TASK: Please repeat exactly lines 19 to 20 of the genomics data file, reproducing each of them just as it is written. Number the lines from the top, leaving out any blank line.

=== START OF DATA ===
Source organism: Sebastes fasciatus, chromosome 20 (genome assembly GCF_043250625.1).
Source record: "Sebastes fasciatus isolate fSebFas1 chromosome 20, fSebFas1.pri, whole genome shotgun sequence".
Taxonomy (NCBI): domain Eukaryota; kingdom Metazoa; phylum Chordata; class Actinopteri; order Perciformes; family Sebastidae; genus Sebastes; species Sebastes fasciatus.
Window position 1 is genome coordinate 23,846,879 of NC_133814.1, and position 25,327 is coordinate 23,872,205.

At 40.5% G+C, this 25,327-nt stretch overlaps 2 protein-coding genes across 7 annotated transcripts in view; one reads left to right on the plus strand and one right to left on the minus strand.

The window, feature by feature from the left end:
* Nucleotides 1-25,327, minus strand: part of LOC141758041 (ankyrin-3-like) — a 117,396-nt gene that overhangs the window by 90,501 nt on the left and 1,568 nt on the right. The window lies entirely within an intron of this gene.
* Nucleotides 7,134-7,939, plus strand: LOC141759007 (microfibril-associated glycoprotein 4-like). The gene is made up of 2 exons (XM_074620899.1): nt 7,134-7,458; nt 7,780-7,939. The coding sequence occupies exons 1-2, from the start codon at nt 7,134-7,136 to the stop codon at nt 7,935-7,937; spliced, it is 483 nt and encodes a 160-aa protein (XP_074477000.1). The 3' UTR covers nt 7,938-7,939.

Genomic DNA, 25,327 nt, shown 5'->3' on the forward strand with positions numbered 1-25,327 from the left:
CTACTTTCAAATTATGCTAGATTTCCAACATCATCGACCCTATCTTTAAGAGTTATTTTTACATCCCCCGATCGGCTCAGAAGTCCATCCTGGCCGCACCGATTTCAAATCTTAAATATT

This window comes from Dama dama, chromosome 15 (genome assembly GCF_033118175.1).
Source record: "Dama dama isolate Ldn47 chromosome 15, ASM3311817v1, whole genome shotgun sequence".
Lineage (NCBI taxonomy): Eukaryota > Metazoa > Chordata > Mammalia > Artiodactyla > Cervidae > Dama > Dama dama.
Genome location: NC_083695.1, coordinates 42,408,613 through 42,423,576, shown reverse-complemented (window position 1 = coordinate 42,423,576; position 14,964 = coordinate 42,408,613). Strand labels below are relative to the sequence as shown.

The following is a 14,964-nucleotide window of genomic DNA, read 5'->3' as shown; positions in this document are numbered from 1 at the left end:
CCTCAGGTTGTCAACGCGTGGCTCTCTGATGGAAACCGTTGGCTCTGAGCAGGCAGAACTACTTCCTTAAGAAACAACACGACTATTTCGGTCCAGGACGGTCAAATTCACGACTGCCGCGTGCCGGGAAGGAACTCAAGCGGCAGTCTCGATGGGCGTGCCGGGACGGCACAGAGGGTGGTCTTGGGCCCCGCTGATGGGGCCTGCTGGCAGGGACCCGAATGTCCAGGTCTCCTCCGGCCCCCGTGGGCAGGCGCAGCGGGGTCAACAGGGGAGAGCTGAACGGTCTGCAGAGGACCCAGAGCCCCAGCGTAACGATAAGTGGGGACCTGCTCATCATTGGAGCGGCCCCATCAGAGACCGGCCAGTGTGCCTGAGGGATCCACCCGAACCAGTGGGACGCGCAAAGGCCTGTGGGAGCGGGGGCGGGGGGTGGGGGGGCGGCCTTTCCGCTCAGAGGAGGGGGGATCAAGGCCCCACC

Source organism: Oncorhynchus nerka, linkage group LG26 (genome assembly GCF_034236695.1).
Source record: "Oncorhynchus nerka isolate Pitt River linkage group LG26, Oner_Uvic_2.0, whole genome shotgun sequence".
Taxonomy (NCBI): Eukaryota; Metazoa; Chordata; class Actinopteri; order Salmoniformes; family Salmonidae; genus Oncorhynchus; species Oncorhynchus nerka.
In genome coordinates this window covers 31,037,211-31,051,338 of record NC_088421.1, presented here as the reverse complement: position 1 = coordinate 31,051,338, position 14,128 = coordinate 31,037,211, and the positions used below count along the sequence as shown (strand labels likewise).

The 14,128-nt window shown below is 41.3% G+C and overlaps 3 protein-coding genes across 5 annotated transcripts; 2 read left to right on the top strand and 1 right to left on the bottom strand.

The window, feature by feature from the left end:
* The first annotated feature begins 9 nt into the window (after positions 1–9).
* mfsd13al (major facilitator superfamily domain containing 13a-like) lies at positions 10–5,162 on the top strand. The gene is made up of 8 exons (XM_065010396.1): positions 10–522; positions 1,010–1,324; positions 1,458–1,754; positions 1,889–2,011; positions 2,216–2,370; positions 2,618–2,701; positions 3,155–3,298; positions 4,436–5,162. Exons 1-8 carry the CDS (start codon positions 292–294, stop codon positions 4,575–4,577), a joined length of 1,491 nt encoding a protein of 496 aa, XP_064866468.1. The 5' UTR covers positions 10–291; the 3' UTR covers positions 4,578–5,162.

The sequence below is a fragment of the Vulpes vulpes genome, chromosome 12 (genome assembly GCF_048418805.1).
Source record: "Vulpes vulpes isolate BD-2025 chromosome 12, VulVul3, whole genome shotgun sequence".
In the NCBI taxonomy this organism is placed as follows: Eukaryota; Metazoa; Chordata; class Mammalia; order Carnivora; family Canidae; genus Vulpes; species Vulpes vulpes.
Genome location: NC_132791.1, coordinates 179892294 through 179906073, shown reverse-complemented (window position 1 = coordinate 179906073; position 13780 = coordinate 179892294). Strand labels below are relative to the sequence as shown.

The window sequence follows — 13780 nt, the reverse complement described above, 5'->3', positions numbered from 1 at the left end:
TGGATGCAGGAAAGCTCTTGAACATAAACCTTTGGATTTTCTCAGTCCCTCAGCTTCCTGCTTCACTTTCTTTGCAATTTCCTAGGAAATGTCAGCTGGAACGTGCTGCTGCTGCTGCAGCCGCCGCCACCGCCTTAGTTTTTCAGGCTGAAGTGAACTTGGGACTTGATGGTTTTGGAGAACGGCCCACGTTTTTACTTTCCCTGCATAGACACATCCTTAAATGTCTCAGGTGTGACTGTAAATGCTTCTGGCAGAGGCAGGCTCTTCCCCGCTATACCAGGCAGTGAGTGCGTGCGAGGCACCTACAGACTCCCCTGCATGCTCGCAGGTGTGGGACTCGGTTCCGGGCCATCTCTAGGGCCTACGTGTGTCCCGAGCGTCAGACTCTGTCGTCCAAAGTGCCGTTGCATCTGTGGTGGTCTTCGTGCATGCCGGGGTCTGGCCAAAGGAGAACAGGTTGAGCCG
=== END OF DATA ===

Taxonomy (NCBI): Eukaryota; Metazoa; Chordata; class Actinopteri; order Salmoniformes; family Salmonidae; genus Oncorhynchus; species Oncorhynchus nerka.
In genome coordinates this window covers 31,037,211-31,051,338 of record NC_088421.1, presented here as the reverse complement: position 1 = coordinate 31,051,338, position 14,128 = coordinate 31,037,211, and the positions used below count along the sequence as shown (strand labels likewise).